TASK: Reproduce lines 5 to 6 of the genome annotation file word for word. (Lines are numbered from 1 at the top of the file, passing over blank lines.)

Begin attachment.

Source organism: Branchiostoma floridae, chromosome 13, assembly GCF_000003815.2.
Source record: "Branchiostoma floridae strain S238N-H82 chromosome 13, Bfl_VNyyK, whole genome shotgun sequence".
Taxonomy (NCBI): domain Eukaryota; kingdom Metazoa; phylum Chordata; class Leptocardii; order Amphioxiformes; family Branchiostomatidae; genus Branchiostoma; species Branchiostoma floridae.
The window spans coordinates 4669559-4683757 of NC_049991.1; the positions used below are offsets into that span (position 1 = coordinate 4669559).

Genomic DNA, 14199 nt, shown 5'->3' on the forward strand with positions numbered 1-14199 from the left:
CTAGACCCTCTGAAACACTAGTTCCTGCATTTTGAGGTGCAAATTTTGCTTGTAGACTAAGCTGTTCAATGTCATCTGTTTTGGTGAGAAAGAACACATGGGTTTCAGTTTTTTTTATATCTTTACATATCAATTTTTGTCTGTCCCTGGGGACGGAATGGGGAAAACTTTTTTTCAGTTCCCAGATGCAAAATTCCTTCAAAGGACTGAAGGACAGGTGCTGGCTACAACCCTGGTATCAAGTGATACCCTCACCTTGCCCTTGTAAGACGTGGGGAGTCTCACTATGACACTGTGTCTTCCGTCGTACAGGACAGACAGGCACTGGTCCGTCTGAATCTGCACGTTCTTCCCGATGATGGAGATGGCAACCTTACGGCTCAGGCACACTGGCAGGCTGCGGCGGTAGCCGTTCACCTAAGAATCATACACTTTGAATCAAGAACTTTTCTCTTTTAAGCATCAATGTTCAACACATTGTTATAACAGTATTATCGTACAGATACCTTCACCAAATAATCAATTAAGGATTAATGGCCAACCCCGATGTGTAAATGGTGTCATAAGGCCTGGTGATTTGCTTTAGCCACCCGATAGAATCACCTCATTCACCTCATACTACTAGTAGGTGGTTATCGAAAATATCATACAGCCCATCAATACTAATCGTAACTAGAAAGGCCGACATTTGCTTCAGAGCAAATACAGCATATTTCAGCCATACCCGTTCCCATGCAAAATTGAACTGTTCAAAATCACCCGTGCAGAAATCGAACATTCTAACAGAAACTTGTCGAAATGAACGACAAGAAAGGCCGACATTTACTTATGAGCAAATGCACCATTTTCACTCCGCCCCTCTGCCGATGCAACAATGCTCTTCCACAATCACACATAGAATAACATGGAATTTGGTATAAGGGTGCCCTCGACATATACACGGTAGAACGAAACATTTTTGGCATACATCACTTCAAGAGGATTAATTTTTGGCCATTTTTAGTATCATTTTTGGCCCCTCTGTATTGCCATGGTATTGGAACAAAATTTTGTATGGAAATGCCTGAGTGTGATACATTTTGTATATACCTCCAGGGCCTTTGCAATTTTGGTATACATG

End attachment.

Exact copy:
Genomic DNA, 14199 nt, shown 5'->3' on the forward strand with positions numbered 1-14199 from the left:
CTAGACCCTCTGAAACACTAGTTCCTGCATTTTGAGGTGCAAATTTTGCTTGTAGACTAAGCTGTTCAATGTCATCTGTTTTGGTGAGAAAGAACACATGGGTTTCAGTTTTTTTTATATCTTTACATATCAATTTTTGTCTGTCCCTGGGGACGGAATGGGGAAAACTTTTTTTCAGTTCCCAGATGCAAAATTCCTTCAAAGGACTGAAGGACAGGTGCTGGCTACAACCCTGGTATCAAGTGATACCCTCACCTTGCCCTTGTAAGACGTGGGGAGTCTCACTATGACACTGTGTCTTCCGTCGTACAGGACAGACAGGCACTGGTCCGTCTGAATCTGCACGTTCTTCCCGATGATGGAGATGGCAACCTTACGGCTCAGGCACACTGGCAGGCTGCGGCGGTAGCCGTTCACCTAAGAATCATACACTTTGAATCAAGAACTTTTCTCTTTTAAGCATCAATGTTCAACACATTGTTATAACAGTATTATCGTACAGATACCTTCACCAAATAATCAATTAAGGATTAATGGCCAACCCCGATGTGTAAATGGTGTCATAAGGCCTGGTGATTTGCTTTAGCCACCCGATAGAATCACCTCATTCACCTCATACTACTAGTAGGTGGTTATCGAAAATATCATACAGCCCATCAATACTAATCGTAACTAGAAAGGCCGACATTTGCTTCAGAGCAAATACAGCATATTTCAGCCATACCCGTTCCCATGCAAAATTGAACTGTTCAAAATCACCCGTGCAGAAATCGAACATTCTAACAGAAACTTGTCGAAATGAACGACAAGAAAGGCCGACATTTACTTATGAGCAAATGCACCATTTTCACTCCGCCCCTCTGCCGATGCAACAATGCTCTTCCACAATCACACATAGAATAACATGGAATTTGGTATAAGGGTGCCCTCGACATATACACGGTAGAACGAAACATTTTTGGCATACATCACTTCAAGAGGATTAATTTTTGGCCATTTTTAGTATCATTTTTGGCCCCTCTGTATTGCCATGGTATTGGAACAAAATTTTGTATGGAAATGCCTGAGTGTGATACATTTTGTATATACCTCCAGGGCCTTTGCAATTTTGGTATACATG